So, the real answer regarding time is very difficult to answer because all short sales are unique and so are the agents who list them.
0 votes Thank Flag Link Wed Jul 22, 2009
I've seen homes go from short sale status to foreclosure within 6 months and sometimes longer. I hope that helps if you are interested in making offers. Some buyers do not have the patience to wait for the bank to approve their offers on the short sale.

If you are interested in short sale properties, you should look at properties that already have the short sale approved, otherwise, you would wait for the bank to foreclose (3-9 months, sometimes longer) and it becomes REO (another 3-9 months, sometimes longer) and then it gets listed by a broker and available to the open market unless it is sold off as part of a bundle.
0 votes Thank Flag Link Thu May 28, 2009
Hi Jon,

You added a picture, I see. You always ask very good questions. Weren't you looking in Del Mar previously? I am seeing more and more short sales that actually are closing escrow, so if it's a house you really like, jump in there and make an offer. Banks are trying to move inventory off their books faster and have been staffing up over the last couple of months. Last summer, one took 5 months to get an approval to me and of course the buyer walked. They just filed an NOD after 6 months of no payments but I have a new replacement offer in too so they'll frequently postpone the trustee sale to let the short sale close. My new short sale with another lender just got approval in 45 days, so the timeframes are getting better. But, I've seen other houses that became bank owned that didn't even come on the market for many months. Some banks have so much inventory they can't get a handle on it and even get them listed for sale in a timely manner. Others assign them to a Realtor the minute the trustee sale is finalized. So, sorry we can't be more direct but there's not a definitive answer. Have you made offers in the last few months you've been on trulia? How can we help you find the home that's just right for you?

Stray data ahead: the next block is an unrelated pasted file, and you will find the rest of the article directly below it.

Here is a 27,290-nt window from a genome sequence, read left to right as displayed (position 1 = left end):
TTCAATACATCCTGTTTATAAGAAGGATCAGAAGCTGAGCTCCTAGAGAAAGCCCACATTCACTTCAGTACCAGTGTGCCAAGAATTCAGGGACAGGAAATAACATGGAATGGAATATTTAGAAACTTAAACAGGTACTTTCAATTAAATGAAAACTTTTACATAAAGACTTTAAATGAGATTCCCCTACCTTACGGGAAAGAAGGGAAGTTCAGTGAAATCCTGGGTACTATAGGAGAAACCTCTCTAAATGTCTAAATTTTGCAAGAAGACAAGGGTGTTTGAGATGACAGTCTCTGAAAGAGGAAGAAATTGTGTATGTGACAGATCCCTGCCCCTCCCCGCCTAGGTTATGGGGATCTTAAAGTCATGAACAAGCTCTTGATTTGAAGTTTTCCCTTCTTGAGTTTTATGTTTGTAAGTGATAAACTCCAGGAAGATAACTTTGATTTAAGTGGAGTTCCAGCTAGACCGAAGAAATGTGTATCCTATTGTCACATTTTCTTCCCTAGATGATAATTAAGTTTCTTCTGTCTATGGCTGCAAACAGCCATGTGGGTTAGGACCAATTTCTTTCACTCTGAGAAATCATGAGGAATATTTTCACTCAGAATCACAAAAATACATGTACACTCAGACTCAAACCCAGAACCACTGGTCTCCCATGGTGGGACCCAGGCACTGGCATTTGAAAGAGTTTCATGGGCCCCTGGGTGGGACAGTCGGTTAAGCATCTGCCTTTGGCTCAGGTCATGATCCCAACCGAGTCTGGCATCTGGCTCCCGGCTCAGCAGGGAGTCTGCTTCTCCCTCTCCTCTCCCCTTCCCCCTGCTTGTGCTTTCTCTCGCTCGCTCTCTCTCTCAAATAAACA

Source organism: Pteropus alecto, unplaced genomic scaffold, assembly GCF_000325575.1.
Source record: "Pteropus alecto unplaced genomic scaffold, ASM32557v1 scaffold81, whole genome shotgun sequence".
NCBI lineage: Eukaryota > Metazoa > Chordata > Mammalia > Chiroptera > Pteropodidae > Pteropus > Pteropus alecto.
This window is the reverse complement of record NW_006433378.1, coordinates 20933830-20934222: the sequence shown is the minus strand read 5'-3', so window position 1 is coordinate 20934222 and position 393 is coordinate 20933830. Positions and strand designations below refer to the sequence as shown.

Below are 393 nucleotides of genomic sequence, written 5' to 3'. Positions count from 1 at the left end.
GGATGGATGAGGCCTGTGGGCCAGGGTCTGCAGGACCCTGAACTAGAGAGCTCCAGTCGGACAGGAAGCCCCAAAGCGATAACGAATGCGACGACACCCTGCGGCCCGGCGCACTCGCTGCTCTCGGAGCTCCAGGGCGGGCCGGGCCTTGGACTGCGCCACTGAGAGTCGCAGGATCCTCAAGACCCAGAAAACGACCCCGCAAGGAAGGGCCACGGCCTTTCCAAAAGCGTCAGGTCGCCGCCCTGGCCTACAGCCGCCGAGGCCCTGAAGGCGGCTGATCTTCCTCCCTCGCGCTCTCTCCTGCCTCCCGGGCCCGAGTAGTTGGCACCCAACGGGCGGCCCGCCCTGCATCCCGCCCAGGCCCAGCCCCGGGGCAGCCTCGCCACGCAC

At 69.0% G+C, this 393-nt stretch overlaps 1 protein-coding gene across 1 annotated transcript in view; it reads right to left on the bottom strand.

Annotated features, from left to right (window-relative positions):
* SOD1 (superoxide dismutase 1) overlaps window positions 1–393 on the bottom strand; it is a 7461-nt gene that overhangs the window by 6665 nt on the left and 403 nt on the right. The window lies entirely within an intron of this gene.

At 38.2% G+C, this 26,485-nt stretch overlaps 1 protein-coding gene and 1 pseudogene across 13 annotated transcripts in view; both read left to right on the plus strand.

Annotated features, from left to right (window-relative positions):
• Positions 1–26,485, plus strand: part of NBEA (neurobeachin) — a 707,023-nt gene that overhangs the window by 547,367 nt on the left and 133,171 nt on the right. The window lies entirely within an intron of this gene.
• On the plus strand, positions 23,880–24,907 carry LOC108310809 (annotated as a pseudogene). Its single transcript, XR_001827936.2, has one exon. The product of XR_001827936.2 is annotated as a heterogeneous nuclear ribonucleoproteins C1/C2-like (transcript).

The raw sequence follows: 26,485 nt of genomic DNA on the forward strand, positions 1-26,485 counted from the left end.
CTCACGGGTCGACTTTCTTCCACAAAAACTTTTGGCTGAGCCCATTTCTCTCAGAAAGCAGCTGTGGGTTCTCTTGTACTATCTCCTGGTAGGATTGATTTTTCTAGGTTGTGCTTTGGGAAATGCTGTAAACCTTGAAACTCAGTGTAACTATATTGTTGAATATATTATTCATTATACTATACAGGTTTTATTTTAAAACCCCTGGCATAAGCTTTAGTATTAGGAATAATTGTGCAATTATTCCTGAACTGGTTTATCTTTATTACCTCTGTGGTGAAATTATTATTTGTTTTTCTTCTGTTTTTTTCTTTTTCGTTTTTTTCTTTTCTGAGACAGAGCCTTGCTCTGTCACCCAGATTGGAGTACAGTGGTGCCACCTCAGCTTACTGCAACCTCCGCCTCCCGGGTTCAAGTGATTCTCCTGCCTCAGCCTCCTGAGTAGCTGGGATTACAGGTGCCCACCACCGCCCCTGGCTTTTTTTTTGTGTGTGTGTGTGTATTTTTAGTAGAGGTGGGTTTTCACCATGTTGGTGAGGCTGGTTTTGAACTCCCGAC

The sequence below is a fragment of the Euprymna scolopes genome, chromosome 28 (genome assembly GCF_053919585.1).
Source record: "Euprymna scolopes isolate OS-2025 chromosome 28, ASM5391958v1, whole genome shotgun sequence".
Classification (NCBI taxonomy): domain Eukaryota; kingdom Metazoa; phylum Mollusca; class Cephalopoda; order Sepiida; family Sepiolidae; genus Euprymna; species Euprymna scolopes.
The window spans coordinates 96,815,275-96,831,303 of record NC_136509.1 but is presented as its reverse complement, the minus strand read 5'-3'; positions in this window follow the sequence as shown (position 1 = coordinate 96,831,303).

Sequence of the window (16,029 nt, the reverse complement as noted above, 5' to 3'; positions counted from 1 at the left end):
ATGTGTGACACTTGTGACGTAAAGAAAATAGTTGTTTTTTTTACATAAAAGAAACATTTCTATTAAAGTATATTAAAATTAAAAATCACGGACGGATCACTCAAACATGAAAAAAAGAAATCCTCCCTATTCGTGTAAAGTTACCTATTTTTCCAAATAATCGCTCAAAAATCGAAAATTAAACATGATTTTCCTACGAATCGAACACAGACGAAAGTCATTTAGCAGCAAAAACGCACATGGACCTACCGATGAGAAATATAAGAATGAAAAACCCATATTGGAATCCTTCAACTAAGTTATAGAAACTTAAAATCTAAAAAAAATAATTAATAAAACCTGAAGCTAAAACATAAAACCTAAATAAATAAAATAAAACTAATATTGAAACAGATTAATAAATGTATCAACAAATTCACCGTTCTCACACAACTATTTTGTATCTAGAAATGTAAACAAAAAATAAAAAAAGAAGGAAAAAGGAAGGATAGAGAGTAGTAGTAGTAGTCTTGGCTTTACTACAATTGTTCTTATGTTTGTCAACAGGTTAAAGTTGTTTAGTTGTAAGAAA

Diane Conaway, RE/MAX United, (760) 749-2888
0 votes Thank Flag Link Fri Feb 13, 2009
Hi, Jon.

Birgit has laid it out well. There really is no rhyme or reason. The big banks just promised to hold off on foreclosing on homes until the next financial bailout is announced. Fannie Mae and Freddie Mac had already promised that. So, you may see short sales on the market a bit longer. It also depends upon how early in the process someone does a short sale. For example, we've had clients who weren't behind on their payments, did a short sell, and closed escrow, so it wasn't even close to becoming an REO. So, long story short, it all depends upon the property. You can visit our website to see all available foreclosures in San Diego County, and we can also search the tax rolls for Notices of Default so we know how soon they might be coming to foreclosure. Hope that helps! Bryan Devore, 760-908-3838
Web Reference:
0 votes Thank Flag Link Fri Feb 13, 2009
Well....Jon, there is no simple answer and each house will be different. It will depend on the lender, whether the home is sold at the trustee's sale, how long it has been in default ect. The process is tedious and time consuming for most homes. Then I have gotten REO listings that people have come back to make offers on in a shorter time frame. Almost always never before 4-6 months. If you have you heart set on a house that is in default, listed as a short sale and you are waiting for it to become an REO, you may be setting yourself up for disappointment. You may try calling the lender direct, or the agent that has the house listed. Depending on the agent, you may find help. Hopefully this scenario will change in the near future. My sources tell me we have some positive changes coming in dealing with short sales. It should become easier at some point for all involved. Good luck! Feel free to call if you have any other questions. My buyers agent is also a short sale specialist. Have a good day... Birgit Anglin 760-815-4122
0 votes Thank Flag Link Fri Feb 13, 2009